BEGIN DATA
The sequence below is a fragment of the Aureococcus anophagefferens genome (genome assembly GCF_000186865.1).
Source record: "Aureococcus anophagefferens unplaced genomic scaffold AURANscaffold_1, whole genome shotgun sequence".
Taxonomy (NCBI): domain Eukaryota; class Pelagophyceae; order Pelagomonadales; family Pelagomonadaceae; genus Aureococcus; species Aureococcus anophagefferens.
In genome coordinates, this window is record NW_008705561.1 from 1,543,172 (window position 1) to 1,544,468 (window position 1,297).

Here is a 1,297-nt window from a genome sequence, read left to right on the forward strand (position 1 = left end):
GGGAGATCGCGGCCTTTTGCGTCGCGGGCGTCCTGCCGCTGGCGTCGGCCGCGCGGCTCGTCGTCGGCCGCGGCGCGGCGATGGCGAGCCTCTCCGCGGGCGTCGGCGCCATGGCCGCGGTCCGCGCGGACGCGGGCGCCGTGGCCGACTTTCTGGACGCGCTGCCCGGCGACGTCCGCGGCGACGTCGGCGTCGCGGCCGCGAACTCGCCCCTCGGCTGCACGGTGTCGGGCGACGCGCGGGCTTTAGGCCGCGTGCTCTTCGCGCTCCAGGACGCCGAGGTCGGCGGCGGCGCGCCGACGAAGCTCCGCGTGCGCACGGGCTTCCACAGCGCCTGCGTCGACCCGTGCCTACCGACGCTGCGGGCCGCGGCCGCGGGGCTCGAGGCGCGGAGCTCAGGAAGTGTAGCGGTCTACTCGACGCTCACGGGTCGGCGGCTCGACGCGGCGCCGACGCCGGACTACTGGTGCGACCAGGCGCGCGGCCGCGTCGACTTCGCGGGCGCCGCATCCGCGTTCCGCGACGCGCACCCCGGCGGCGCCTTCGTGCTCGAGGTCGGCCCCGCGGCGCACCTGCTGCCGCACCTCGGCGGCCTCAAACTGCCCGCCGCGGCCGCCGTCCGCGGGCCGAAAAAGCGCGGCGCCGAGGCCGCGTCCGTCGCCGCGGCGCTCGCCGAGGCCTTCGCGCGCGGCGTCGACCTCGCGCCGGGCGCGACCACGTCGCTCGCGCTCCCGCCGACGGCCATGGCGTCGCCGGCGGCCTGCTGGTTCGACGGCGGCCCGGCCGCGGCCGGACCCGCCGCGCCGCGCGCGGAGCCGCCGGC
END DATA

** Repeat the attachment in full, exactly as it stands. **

The sequence below is a fragment of the Aureococcus anophagefferens genome (genome assembly GCF_000186865.1).
Source record: "Aureococcus anophagefferens unplaced genomic scaffold AURANscaffold_1, whole genome shotgun sequence".
Taxonomy (NCBI): domain Eukaryota; class Pelagophyceae; order Pelagomonadales; family Pelagomonadaceae; genus Aureococcus; species Aureococcus anophagefferens.
In genome coordinates, this window is record NW_008705561.1 from 1,543,172 (window position 1) to 1,544,468 (window position 1,297).

Here is a 1,297-nt window from a genome sequence, read left to right on the forward strand (position 1 = left end):
GGGAGATCGCGGCCTTTTGCGTCGCGGGCGTCCTGCCGCTGGCGTCGGCCGCGCGGCTCGTCGTCGGCCGCGGCGCGGCGATGGCGAGCCTCTCCGCGGGCGTCGGCGCCATGGCCGCGGTCCGCGCGGACGCGGGCGCCGTGGCCGACTTTCTGGACGCGCTGCCCGGCGACGTCCGCGGCGACGTCGGCGTCGCGGCCGCGAACTCGCCCCTCGGCTGCACGGTGTCGGGCGACGCGCGGGCTTTAGGCCGCGTGCTCTTCGCGCTCCAGGACGCCGAGGTCGGCGGCGGCGCGCCGACGAAGCTCCGCGTGCGCACGGGCTTCCACAGCGCCTGCGTCGACCCGTGCCTACCGACGCTGCGGGCCGCGGCCGCGGGGCTCGAGGCGCGGAGCTCAGGAAGTGTAGCGGTCTACTCGACGCTCACGGGTCGGCGGCTCGACGCGGCGCCGACGCCGGACTACTGGTGCGACCAGGCGCGCGGCCGCGTCGACTTCGCGGGCGCCGCATCCGCGTTCCGCGACGCGCACCCCGGCGGCGCCTTCGTGCTCGAGGTCGGCCCCGCGGCGCACCTGCTGCCGCACCTCGGCGGCCTCAAACTGCCCGCCGCGGCCGCCGTCCGCGGGCCGAAAAAGCGCGGCGCCGAGGCCGCGTCCGTCGCCGCGGCGCTCGCCGAGGCCTTCGCGCGCGGCGTCGACCTCGCGCCGGGCGCGACCACGTCGCTCGCGCTCCCGCCGACGGCCATGGCGTCGCCGGCGGCCTGCTGGTTCGACGGCGGCCCGGCCGCGGCCGGACCCGCCGCGCCGCGCGCGGAGCCGCCGGC